Take the negatives and turn them into an enticing adventure. The jam as a test of patience, the summer as a natural sauna, the flooded streets as a training for adrenaline junkies, and the sound all around for experiencing the wonders of being alive. Use humour and blend it with the actual attractions. 

With winter almost upon us, Biman may think of making a series of honeymoon packages, starting from low end to the top, the former in the country and the latter, outside, in Asia and Europe. 

Food and entertainment 

It goes without saying that with most airlines now cutting costs, the food quality in many of the noted ones has deteriorated beyond belief. Only a few still manage to maintain any sort of standard. 

Stands to reason, if Biman offers better grub and bases the adverts simply around this factor, the company’s image can be revived in no time. 

For long-haul flights, entertainment is also pivotal. Rights for showing the newest movies need to be purchased, as that is an unwritten law. 

Once, Biman was well known for the food it served and, as far as I recall, in the early 80s, Biman caterers near old airport also sold several items to general buyers. We used to get the naan on a regular basis.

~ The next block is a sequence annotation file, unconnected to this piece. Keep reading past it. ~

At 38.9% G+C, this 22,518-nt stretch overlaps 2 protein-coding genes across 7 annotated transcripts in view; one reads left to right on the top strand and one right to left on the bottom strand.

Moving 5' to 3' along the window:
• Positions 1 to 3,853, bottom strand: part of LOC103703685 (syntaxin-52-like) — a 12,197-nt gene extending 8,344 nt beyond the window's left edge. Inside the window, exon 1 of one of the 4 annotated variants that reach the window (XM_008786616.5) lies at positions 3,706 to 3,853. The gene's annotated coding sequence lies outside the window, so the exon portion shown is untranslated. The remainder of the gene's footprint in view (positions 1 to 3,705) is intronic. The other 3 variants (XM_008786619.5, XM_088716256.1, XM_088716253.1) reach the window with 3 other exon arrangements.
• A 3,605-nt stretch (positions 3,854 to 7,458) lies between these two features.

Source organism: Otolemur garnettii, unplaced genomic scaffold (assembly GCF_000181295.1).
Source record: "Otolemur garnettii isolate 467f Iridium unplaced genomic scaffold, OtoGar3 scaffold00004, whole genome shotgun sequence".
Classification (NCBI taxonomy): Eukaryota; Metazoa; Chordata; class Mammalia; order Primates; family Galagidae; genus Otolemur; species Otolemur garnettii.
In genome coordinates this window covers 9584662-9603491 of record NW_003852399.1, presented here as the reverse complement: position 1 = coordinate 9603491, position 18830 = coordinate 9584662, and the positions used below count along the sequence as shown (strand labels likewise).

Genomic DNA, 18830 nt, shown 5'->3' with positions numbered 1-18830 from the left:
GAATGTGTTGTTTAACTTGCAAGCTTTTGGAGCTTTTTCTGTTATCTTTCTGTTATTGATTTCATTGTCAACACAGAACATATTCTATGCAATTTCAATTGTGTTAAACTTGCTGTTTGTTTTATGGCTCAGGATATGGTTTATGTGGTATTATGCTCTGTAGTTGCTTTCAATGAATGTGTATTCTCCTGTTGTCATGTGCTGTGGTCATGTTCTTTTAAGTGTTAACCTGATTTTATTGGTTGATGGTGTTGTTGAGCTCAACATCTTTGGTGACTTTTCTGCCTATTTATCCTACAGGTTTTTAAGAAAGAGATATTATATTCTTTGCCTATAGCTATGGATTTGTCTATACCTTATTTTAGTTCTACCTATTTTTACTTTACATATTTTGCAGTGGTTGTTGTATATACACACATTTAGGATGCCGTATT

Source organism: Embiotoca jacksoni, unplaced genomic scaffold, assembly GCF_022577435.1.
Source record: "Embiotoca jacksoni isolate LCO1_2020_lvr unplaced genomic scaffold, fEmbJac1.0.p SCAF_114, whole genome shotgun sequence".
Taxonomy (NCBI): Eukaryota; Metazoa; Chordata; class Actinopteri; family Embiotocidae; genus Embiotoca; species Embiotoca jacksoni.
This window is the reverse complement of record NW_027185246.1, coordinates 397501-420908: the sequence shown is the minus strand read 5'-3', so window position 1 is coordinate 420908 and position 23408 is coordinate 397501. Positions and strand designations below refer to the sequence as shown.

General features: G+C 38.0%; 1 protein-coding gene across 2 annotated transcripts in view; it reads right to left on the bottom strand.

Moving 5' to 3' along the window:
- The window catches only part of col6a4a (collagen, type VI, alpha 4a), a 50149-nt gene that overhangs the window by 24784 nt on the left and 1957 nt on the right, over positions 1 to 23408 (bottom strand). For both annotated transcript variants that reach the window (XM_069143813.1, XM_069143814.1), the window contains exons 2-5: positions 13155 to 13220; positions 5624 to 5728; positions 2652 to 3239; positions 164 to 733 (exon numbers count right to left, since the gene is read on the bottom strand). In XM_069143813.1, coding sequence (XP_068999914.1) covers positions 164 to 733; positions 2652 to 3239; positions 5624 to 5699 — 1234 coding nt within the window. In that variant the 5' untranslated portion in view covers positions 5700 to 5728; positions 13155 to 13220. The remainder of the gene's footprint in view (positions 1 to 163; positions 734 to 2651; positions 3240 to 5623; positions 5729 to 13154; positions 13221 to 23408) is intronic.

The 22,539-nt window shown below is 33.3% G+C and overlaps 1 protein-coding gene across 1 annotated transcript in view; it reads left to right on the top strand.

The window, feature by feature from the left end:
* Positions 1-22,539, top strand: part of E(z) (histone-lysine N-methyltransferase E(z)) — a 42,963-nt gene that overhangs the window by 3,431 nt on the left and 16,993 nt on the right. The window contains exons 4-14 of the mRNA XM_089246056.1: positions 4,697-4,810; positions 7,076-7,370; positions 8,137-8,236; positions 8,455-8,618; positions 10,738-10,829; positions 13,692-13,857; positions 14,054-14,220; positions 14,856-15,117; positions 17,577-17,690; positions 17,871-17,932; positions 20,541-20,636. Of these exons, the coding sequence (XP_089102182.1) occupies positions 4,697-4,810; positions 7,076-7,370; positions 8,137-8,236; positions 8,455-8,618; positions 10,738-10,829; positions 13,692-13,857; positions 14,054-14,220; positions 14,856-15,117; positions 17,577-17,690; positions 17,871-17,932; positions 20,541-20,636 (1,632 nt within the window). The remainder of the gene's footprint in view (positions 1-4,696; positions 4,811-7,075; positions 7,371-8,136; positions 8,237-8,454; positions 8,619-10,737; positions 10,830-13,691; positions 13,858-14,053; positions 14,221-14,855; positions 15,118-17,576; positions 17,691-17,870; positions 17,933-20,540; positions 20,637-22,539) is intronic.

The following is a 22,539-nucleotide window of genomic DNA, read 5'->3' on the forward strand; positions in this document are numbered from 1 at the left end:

The delicious taste of Biman’s chicken sandwich, served on the Dhaka-Chittagong route in the late 70s, still lingers. 

Rejuvenating the national carrier is not an impossible task. A strategic approach can bring great results within a short time. Since new aircrafts are already procured, the service and the ad campaign need to be propped up to acceptable levels. 

Asking contemporary big-name film makers like Amitabh Reza, Mostofa Sarwar Farooki, Animesh Aich to have a go can bring out something extraordinary, I’m certain. 

To bling up Biman, its publicity cannot remain banal, it must have a touch of creative madness. Eccentricity, packaged properly, always pulls.

Towheed Feroze is News Editor at Bangla Tribune and teaches at the University of Dhaka